It was a warm day in May and I was up in the attic rummaging through forgotten boxes, trying to locate my late husband Walter's old photo albums. No reason, really, other than that I missed him, even though he'd been gone fifteen years now. I guess the soul can never forget its mate. So there I was, digging deep, sneezing my head off from all the dust, when my hand paused on a satin red ribbon in the third box. Gently, I pulled it towards me, eyeing the slightly tarnished golden bee medallion on the end. As I slipped the award over my wrinkled neck for the first time in some sixty years, I felt the magic still there. I was flooded by a wash of memories.
Suddenly I'm eight years old again, rushing out the door on young legs into the spring air, which is fragrant with Mama's rose garden collection, her pride and joy. Those roses border our entire yard, front and back, and sometimes I get sick of finding myself hung up on thorns. They make Mama happy, though, and that's all that matters really. She's been prone to sadness ever since her twin brother Billy came back from the War so messed up in the head.
I swing open the white wooden gate and rush down the sidewalk towards the woods. I'm supposed to meet my friend Angie by Cameron Creek at 3:30, and I'm running late again. I swear I'm always late. Time just gets away from me what with marble collections and doll babies and yoyo tricks as distraction. But this is important, so I break into a jog, even though if my Grandma drove by with Grandpa right now she'd make him stop the car just so she could tell me I'm not being lady-like. But Angie and I are trying to get Walter and Alex to let us into their club. It's BOYS ONLY or so the three foot tall rough-painted sign on the fort says, but we want in so bad we can't barely stand it. If only we could cross that army-green canvas door, oh what adventure must lie behind. Why there's probably castles and pirate ships and if I'm real lucky maybe a grizzly bear cave - must just be all sorts of delights for a tomboy like myself behind that door.
"Angie!" I holler, as I see her messing with her braids by the creek. Angie can be a little prissy sometimes, but she's alright. "You seen 'em yet?"
Angie works a big wad of chewing gum over to the side of her mouth before answering. She must have at least four penny pieces in there. Course that's nothing really, I can easily chew five or six pieces myself.
"They're in there alright. I seen Alex shoot a bird with a slingshot. He missed."
Warily, we grasp hands and start advancing on the fort in the distance. It seems like every step pops and creaks as we snap twigs and leaves, even though we're trying real hard to be quiet. Turns out we're making quite a racket, and it doesn't go unnoticed as we close in on the clubhouse. I see Walter peep out a window with a long spotting tube.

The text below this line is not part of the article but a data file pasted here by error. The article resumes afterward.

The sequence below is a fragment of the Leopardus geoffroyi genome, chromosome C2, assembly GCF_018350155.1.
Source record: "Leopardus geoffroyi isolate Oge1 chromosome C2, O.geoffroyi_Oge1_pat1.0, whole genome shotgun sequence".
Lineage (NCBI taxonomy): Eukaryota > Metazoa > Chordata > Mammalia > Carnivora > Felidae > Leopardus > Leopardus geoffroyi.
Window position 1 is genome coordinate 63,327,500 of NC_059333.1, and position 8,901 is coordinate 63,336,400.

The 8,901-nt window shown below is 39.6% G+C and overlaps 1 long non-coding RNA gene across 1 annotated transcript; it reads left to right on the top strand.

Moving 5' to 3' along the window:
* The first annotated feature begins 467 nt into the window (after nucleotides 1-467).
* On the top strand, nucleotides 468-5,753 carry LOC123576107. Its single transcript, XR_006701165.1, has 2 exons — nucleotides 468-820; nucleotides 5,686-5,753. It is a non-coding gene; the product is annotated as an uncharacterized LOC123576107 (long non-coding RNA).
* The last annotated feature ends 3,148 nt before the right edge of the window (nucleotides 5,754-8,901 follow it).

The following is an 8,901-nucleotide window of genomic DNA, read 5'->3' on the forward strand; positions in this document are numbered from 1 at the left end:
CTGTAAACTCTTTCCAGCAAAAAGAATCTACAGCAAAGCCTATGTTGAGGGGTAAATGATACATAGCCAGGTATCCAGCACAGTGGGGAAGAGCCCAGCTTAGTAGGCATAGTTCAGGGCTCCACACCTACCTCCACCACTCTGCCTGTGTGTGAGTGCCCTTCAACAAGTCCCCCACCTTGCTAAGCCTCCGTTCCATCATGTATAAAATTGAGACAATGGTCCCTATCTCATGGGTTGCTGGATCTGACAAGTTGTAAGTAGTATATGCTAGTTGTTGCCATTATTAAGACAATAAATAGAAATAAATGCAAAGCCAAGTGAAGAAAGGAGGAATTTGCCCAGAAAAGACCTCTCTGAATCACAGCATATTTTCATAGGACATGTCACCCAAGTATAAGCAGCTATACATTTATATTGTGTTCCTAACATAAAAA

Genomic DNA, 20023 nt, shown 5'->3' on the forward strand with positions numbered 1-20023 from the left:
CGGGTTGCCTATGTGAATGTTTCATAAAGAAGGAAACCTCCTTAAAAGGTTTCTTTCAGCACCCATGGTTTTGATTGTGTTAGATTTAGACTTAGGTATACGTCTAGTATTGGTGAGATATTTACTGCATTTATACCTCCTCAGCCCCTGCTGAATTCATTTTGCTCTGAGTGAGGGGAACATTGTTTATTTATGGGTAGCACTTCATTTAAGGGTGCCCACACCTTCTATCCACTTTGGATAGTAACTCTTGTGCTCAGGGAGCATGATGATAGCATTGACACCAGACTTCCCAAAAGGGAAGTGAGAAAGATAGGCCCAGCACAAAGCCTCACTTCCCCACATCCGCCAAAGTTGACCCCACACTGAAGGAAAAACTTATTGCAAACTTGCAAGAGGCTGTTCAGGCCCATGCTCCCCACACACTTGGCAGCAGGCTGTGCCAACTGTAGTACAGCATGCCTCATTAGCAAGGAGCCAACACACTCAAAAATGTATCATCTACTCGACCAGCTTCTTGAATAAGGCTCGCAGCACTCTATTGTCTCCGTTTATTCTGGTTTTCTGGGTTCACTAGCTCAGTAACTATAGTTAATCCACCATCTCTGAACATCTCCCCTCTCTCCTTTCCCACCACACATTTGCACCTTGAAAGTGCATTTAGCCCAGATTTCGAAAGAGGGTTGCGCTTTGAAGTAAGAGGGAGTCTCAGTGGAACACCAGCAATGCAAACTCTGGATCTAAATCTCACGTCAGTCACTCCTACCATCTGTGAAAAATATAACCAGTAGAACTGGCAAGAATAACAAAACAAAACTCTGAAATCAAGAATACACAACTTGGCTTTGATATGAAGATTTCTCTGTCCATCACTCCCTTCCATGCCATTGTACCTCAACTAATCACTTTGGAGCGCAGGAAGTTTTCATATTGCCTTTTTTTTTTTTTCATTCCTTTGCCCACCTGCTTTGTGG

"Who's there?" he booms.
I gulp. My hands are kind of clammy, so I pull out of Angie's grip. I want this so bad. I search for the right words.
"It's Patty and Angie. We come to see your club." I try to sound like I know what I'm talking about. My Mama says this is called having confidence. She says young girls all need to learn how to act like they have confidence, until it becomes real. So I'm practicing but it's hard.
"Can't you read? Dumb girls. You can't, can you? GET OUT!" Walter roars. And that's when they started a full revolt on me and Angie. They were launching buckets of acorns and rocks and soda pop bottles out the windows at us, screaming like banshees the whole time. Lord, they must've been saving up Coca-Cola bottles for months. Glass was shattering all over the place.
Well, you better believe we took off running. I pumped my arms and ran until my lungs hurt and my legs cramped. I didn't even stop to look back and see if they were coming after us. Angie tripped once and tore the hem of her favorite pink dress, and she scraped up her knee right bad. I felt kinda rotten 'bout the whole thing, specially since she cried so hard, so I let her take my Mary dollie home for the night.
That night after dinner, as I worked on my studies, I was all in a huff. Can't read indeed. Who did that Walter Mitchell think he was anyway? I was going to show him. I'd show him good. He wouldn't know what hit him. Why I'd do something so amazing that he'd be begging me to join his stupid boy's club. I thought and I thought and after about an hour inspiration hit me cross the head like my big brother Mike when I take his bottle rockets. Why I, Patty Maynard, I would win the town Spelling Bee.
This is a piece of fiction, inspired by The Red Dress Club prompt, which is as follows:
Write a piece - 600 word limit - about finding a forgotten item of clothing in the back of a drawer or closet. Let us know how the item was found, what it is, and why it's so meaningful to you or your character.
This is a story started from scratch, based on the prompt, but I had a hard time getting in what I wanted to say within the word limit. In fact, my original idea was to write about the spelling bee itself, but I never quite made it there! Please help me by pointing out any rough, choppy, or confusing patches.